• Mobile biometric and document device for borders

    NEC shows a tablet computing device for biometric identity enrollment and verification using multiple biometrics — and which can also read travel documents; the company says the device will be sold to border control agencies

  • U.S.: Mexico's drug war posing growing threat to U.S. national security

    The Obama administration sees the drug-related violence sweeping Mexico as a growing threat to U.S. national security and has launched a broad review of steps the military and intelligence community could take to help combat what U.S. officials describe as a “narcoinsurgency”; one problem with increased intelligence collaboration: U.S. agencies have been wary of sharing some intelligence because of concerns that some of their Mexican counterparts may be on the payroll of the cartels

  • Repeal of birthright citizenship would swell ranks of U.S. unauthorized population

    Passage of the House-introduced Birthright Citizenship Act, which would deny U.S. citizenship to children born to parents who are both unauthorized immigrants, would increase the unauthorized population from its current 10.8 million to 16 million by 2050; if U.S. citizenship is denied to children who have one unauthorized immigrant parent, the total unauthorized population would rise to 24 million in 2050 under a scenario in which citizenship is denied to U.S.-born children who have one unauthorized immigrant parent, even if the other parent were a U.S. citizen; under a scenario of denying birthright citizenship to children who have at least one authorized immigrant parent, by the third generation, 6.3 million U.S.-born people would be unauthorized despite having two U.S-born parents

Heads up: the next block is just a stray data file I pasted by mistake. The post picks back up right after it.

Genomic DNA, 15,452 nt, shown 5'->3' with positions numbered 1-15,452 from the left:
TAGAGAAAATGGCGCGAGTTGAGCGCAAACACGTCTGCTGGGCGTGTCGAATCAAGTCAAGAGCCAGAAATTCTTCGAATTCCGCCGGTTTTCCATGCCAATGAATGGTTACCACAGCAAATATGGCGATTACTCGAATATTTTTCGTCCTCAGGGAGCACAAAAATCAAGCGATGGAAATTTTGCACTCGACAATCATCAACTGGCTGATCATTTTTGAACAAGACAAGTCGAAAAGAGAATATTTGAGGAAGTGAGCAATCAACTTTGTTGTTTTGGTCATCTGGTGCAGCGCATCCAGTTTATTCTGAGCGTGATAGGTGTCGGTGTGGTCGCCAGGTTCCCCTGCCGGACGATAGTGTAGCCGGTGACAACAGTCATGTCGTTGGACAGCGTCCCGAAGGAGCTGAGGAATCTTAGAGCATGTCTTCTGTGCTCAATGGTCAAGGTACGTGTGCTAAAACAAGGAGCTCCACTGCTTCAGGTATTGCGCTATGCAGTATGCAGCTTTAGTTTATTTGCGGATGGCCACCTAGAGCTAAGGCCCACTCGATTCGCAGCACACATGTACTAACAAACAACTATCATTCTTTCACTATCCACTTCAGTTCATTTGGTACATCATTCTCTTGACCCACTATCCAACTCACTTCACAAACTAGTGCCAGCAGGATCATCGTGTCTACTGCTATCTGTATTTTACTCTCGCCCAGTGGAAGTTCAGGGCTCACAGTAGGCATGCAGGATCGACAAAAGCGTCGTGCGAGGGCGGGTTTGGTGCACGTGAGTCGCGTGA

• New legal challenge to DHS laptop searches at U.S. border

    The Obama administration has continued a Bush administration policy which permits officers at U.S. borders to detain travelers’ laptop computers and examine their contents even without suspecting the traveler of wrongdoing — or, in the language of DHS policy, “absent individualized suspicion”; in a federal lawsuit filed Tuesday in the Eastern District of New York, the plaintiffs allege that DHS policy of substituting “search at will” for “reasonable suspicion” violates constitutional rights to privacy and free speech